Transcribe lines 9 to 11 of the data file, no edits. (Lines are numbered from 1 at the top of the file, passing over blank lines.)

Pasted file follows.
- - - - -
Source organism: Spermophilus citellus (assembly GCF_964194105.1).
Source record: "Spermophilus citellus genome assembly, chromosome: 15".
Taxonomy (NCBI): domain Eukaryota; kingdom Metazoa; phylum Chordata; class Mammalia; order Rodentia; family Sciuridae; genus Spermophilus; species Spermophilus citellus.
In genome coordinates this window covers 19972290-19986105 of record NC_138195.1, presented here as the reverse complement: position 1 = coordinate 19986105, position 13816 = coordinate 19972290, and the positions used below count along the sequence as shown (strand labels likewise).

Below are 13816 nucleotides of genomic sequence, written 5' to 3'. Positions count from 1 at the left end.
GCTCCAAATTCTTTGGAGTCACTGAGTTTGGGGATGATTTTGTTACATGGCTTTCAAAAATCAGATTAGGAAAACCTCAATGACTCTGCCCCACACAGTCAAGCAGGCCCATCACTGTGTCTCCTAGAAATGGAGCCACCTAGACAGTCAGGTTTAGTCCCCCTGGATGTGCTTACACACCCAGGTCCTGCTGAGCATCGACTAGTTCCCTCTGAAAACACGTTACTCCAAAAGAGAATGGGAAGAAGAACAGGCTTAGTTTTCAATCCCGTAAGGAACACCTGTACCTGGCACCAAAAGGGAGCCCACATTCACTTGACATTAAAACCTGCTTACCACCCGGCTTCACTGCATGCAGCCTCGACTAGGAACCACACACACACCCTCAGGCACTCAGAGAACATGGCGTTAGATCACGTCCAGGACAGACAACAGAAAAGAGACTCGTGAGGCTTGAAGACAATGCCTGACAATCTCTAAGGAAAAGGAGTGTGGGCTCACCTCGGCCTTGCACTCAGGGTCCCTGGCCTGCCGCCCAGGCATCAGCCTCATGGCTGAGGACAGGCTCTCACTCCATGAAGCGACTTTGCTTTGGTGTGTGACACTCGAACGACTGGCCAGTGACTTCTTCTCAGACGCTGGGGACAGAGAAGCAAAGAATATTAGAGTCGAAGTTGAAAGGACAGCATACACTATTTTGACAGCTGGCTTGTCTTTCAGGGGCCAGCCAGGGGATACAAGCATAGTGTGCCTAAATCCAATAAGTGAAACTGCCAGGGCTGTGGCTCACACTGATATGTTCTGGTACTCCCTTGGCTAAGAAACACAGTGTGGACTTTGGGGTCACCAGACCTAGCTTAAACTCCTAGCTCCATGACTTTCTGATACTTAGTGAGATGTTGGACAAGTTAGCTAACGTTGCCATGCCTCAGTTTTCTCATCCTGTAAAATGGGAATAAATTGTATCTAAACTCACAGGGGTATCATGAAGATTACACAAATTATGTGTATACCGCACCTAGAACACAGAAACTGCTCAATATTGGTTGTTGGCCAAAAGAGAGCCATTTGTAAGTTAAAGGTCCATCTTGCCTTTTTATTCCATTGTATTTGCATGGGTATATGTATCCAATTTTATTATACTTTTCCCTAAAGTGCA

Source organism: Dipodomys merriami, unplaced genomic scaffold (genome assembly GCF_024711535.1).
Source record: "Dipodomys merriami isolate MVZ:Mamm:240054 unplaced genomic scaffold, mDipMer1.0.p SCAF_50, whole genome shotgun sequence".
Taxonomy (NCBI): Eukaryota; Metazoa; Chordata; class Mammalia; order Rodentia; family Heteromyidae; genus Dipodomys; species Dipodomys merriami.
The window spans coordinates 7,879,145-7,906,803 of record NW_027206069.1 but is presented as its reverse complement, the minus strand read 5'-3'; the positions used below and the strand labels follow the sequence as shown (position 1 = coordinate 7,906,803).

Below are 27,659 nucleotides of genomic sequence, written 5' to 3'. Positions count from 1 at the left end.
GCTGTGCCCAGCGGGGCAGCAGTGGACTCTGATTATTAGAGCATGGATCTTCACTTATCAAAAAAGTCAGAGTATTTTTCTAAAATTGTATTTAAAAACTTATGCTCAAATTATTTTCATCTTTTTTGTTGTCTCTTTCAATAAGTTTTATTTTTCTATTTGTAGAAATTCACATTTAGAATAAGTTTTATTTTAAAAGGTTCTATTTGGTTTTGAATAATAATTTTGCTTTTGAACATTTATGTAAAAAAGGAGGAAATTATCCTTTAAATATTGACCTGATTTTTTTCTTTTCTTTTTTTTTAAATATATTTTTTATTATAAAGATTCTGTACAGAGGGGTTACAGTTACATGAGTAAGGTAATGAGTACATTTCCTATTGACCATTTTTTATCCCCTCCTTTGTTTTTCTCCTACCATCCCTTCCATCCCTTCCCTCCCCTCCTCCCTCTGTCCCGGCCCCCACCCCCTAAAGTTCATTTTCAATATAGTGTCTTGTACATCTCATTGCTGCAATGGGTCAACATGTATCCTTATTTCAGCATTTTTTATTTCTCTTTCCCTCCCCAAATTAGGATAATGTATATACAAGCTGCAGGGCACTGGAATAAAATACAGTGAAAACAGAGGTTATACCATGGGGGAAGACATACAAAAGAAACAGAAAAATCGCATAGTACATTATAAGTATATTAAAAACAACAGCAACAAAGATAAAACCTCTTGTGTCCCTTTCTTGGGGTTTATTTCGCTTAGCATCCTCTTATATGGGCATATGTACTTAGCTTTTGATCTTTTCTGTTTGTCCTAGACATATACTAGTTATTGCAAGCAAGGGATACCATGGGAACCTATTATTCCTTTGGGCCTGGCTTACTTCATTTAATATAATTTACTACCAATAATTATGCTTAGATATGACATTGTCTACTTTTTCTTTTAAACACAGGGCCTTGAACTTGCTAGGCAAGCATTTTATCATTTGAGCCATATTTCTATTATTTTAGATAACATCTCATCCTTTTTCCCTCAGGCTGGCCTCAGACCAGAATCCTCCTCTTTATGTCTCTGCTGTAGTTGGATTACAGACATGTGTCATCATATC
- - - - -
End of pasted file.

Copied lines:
Taxonomy (NCBI): Eukaryota; Metazoa; Chordata; class Mammalia; order Rodentia; family Heteromyidae; genus Dipodomys; species Dipodomys merriami.
The window spans coordinates 7,879,145-7,906,803 of record NW_027206069.1 but is presented as its reverse complement, the minus strand read 5'-3'; the positions used below and the strand labels follow the sequence as shown (position 1 = coordinate 7,906,803).

Below are 27,659 nucleotides of genomic sequence, written 5' to 3'. Positions count from 1 at the left end.